Bootlegger and Baptist (1983) coalitions are dynamic alliances that form a juncture between the overlapping interests of two unlikely factions. Whether these oddball partnerships are implicit or explicit, there cannot be enough emphasis placed on the fact they are dynamic. In most scenarios, these normally divergent interest groups tend to part ways once the initiative has been resolved. The aptitude of Conservative Christians and Feminists finding common ground after shared advocacy for legislation regulating pornography is improbable at best. Once the bill is defeated or passed these odd bedfellows part ways until a corresponding initiative is revived due.
Aside from the temporary resolution of a public policy issue, other factors can shake up Bootlegger and Baptist dynamics. A shift in vicissitudes can severely alter the incentives structure of one of the adjoining parties operating within the alliance. Arguably the current microchip shortage afflicting the technology industry best exemplifies this concept. The news regarding the microchip shortage started to break back in early 2021. The supply shortage was mainly spurred by an influx in the demand for consumer electronics during the 2020 pandemic. It was originally speculated that companies involved in the distribution and sale of electronics and technology would be the “Bootleggers” of the microchip shortage. The investment publication Barron’s suggesting that the shortage would be lucrative for IT distributor Avnet. However, such suggestions were somewhat premature, since the microchip shortage has cost the automobile industry billions in revenue. Similar ripple effects are likely to impact other sectors of the economy heavily reliant on microchip components.
Now the role of “Bootlegger” could potentially be assigned to microchip producers in Taiwan and the Taiwanese government. Several democratic mid-western senators came together to write to Taiwan’s Bi-Khim Hsiao for help with navigating the components ravaging the American auto industry. Taiwan has long held a comparative advantage when it comes to microchip production. The Biden administration has also sent over “… 2.5 million COVID-19 vaccine doses..” which is significantly more than what was originally allocated to Taiwan. Some commentators may call this an equitable trade, microchips for vaccines. However, this exchange isn’t quite so linear. The United States is really at the mercy of Taiwan since the product constraints are profoundly stymieing automobile production. The old saying goes “Beggars can’t be choosers”, which encapsulates this situation in a nutshell. The United States simply lacks bargaining power in these negotiations conferring all the leverage to Taiwan. In contrast, Taiwan has one of the world’s superpowers at their backdoor step pleading for help. This does not depict a deal brokered between equals, but rather emergency assistance from one nation to another.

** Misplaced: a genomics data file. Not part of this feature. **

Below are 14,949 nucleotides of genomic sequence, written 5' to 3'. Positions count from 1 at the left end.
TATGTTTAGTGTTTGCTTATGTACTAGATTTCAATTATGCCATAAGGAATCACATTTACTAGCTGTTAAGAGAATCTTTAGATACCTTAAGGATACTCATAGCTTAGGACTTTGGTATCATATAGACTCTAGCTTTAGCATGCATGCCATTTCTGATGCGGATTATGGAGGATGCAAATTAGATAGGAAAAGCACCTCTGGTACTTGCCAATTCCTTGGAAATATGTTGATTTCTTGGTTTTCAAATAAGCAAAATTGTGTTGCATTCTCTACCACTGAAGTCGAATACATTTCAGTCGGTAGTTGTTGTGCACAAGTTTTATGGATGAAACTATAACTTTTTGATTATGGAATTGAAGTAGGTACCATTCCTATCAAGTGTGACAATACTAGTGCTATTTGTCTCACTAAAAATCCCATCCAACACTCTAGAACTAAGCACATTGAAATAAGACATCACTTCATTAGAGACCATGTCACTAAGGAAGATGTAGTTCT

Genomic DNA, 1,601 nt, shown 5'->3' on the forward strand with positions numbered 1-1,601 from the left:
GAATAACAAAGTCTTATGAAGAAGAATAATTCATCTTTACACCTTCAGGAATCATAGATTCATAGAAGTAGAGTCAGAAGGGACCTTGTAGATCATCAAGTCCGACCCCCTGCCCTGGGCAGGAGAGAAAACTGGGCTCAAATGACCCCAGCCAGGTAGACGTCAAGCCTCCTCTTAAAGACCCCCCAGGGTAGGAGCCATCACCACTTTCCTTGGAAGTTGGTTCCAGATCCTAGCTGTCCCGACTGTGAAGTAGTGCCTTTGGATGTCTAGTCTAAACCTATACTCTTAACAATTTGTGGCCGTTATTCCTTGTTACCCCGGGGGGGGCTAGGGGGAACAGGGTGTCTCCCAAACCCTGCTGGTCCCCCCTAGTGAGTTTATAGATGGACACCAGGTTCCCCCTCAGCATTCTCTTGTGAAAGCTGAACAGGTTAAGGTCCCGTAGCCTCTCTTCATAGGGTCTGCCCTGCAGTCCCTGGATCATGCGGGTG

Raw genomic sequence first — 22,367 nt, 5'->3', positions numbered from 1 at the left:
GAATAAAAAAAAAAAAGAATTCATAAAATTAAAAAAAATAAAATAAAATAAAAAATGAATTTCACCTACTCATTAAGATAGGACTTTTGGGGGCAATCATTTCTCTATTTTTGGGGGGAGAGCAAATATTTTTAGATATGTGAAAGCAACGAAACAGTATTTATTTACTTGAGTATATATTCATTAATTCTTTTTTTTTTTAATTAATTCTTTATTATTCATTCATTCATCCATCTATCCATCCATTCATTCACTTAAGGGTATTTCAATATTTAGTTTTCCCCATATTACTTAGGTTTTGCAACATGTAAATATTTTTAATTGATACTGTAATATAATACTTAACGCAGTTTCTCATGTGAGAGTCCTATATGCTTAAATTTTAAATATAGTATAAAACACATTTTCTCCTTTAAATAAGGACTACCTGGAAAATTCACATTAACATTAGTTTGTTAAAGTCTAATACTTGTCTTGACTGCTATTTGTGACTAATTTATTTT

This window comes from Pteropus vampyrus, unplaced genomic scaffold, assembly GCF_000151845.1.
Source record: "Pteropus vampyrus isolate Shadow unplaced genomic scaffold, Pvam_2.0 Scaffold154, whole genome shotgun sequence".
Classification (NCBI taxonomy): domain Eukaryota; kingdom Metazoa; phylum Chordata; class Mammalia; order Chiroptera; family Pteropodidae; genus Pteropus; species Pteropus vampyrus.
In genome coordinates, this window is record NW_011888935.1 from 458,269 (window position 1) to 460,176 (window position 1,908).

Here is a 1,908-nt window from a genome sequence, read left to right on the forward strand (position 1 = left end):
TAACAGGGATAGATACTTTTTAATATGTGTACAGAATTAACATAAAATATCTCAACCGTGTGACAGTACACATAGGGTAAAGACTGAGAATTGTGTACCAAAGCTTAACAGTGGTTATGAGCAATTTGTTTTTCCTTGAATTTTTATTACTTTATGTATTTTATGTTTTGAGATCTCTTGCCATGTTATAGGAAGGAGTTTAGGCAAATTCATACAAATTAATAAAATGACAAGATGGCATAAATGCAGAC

The mid-western senators reaching out to Taiwan are our “Baptists” as they act as our moralizing agents. These individuals fulfill this role by stressing the economic calamity, carnage, and overall harm that the microchip shortage could have inflicted upon the U.S. economy. The Taiwanese government and producers are the clear “Bootleggers”. Since they enjoy the position of being one of the most robust and efficient microchip producers in the world they have an asymmetrical advantage over the United States. Not only from a production standpoint but also in terms of negotiation power. The United States is coming to Taiwan in desperation rather than a firm bargaining vantage point. Frightened by the prospect of the already ailing auto industry taking any more shocks, these senators are looking for a quick solution, with little consideration for optics or downstream consequences. Not to mention the additional vaccine dosages are merely the cherry on top.
2 thoughts on “Bootleggers and Baptists-XXXI: Microchip Shortage”